Topic: Justice Passage: Romans 2
Good morning, everyone. You can go ahead and turn your Bibles with me to the book of Romans, if you're not already there. As you're doing that this morning, we are continuing a series called “The Book of Romans in 3 Months” where we are looking at this book in a three-month or 12-week period of time. Someone asked me the other day when we first started, they said, "Can you get through the book of Romans in three months?" and I said, "I really hope so. Otherwise, we're going to have to call it “The Book of Romans in 4 Months or 5 Months." That was a really bad joke that nobody's laughing at. Okay. I'm getting used to that.
Also, I was also asked if we're going to still do expository preaching here, which is a great question - if we're still going to go verse by verse through the Bible. I'd actually like to spend a few moments maybe talking about that, kind of as a way to introduce our chapter for today. If we were to give it a simple definition, expository preaching is preaching that explains the Bible. In its simplest form, if you were to kind of break it down, expository preaching is preaching that explains or exposes the Bible. You can see the word “expose” in the word “exposit”. The goal is to expose the meaning of the text to you, to lay it bare for you to see, so that what you read here is what you hear out loud in the sermon. That's the goal of expository preaching.
There are several ways to do this. If you take it at that definition, one is by verse-by-verse preaching, which is a wonderful way to do it. You can go through the Bible one verse at a time and if you remember we did that in our series on 1 Peter. We started in 1 Peter 1:1 and we didn't stop until we got to 1 Peter 5:14. We went all the way through. I think we took a break for Christmas and Easter, and maybe a guest preacher here and there, but that's one way to explain the Bible verse by verse. Start at the beginning and finish at the end. You can learn all kinds of wonderful stuff as you do that, and we're going to do that a lot here at Grace Fellowship Church. That's going to be the most common way you're going to hear preaching from the pulpit.
But another way to do it is with a theme. So another way to explain the Bible is with a topic or a theme that is in the Bible. Some people do this with a theme that is not in the Bible, and that's not what I'm talking about here. Here, we're talking about a theme in the Bible like the church. If you remember in the series we did on the church, we opened up to passages like Matthew 16, which says, "You are Peter and upon this rock, I will build my church." And we talked about what that means, if you remember that. Then we went to another passage, Ephesians 4, which says, "He gave some as apostle, some as prophets, pastors and teachers, for the equipping of the saints…to build up the body of Christ." And we talked about that, but we talked about a theme in the Bible. That's another way to explain it, by letting Scripture interpret Scripture.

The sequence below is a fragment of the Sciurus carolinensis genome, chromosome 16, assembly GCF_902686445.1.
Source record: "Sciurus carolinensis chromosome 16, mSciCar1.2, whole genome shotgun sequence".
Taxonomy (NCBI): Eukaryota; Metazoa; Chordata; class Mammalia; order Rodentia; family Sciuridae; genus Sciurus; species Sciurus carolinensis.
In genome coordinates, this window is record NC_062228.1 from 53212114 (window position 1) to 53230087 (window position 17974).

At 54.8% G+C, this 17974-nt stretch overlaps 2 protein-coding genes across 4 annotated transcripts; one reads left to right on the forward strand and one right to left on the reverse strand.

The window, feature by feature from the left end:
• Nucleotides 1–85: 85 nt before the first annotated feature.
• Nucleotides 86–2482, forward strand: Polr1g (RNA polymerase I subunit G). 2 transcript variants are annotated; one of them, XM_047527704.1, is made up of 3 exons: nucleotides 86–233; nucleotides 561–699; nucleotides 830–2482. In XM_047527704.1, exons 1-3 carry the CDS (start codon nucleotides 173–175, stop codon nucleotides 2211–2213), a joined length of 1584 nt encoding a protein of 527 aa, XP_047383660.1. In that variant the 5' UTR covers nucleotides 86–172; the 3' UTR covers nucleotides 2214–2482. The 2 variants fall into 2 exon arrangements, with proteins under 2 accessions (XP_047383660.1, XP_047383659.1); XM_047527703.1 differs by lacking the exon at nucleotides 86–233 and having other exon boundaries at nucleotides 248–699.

And that leads to one more way to do this, and that's what we're doing here in the book of Romans, and that is with a survey. You can explain the Bible with a survey or an overview of books in the Bible. You can study several chapters at once to understand the flow of Scripture. As you know, the Bible is a big book. Amen? Does anybody say amen to that? If you've ever read it before, you'll know it takes a long time to get through it. I actually did a little math on this, and according to one estimate, the Bible has 1100 chapters in it, 31000 verses. And if you study them one week at a time, it would take you 80 years to finish it. If we were to start right now and study seven verses a week for 80 years, we would get through it all from Genesis to Revelation.
Now let me ask you, how many of you have that much time? A few hands are being raised. There are not too many of us. So we have to sometimes move a little faster, which is what a survey does. I was talking with a man from our church the other day who said, "I love pastors who spend several years going through one book of the Bible, but quite frankly, I'm not going to live that long." So we got to speed up every once in a while, and we're doing that here in the book of Romans. We're just picking up the pace a little bit. We're going a little faster than maybe what we would normally do, just so you can see the overall picture of this book.
And last week, if you remember, we started off. We're going one chapter a week right now. And we started in chapter one, verse 18, if you just want to read that. Paul writes, "For the wrath of God is revealed from heaven against all ungodliness and unrighteousness of men who suppress the truth and unrighteousness." In other words, you see the word “unrighteousness” there a couple of times - God is angry with unrighteous men. That's what that verse means. God is angry with those who suppress the truth and ignore it. They pretend like God doesn't exist. They hide their head under the covers and pretend like He's not out there watching them.
Today, to balance that chapter out, if you look in chapter two, verse three, now Paul writes this. He says, "But do you suppose this, O man, when you pass judgment on those who practice such things and do the same yourself, that you will escape the wrath of God?" In other words, God is angry with righteous men, too. He's angry with unrighteous men in Romans 1. He's angry with righteous men in chapter two, especially when they say we're so much better than those people in chapter one.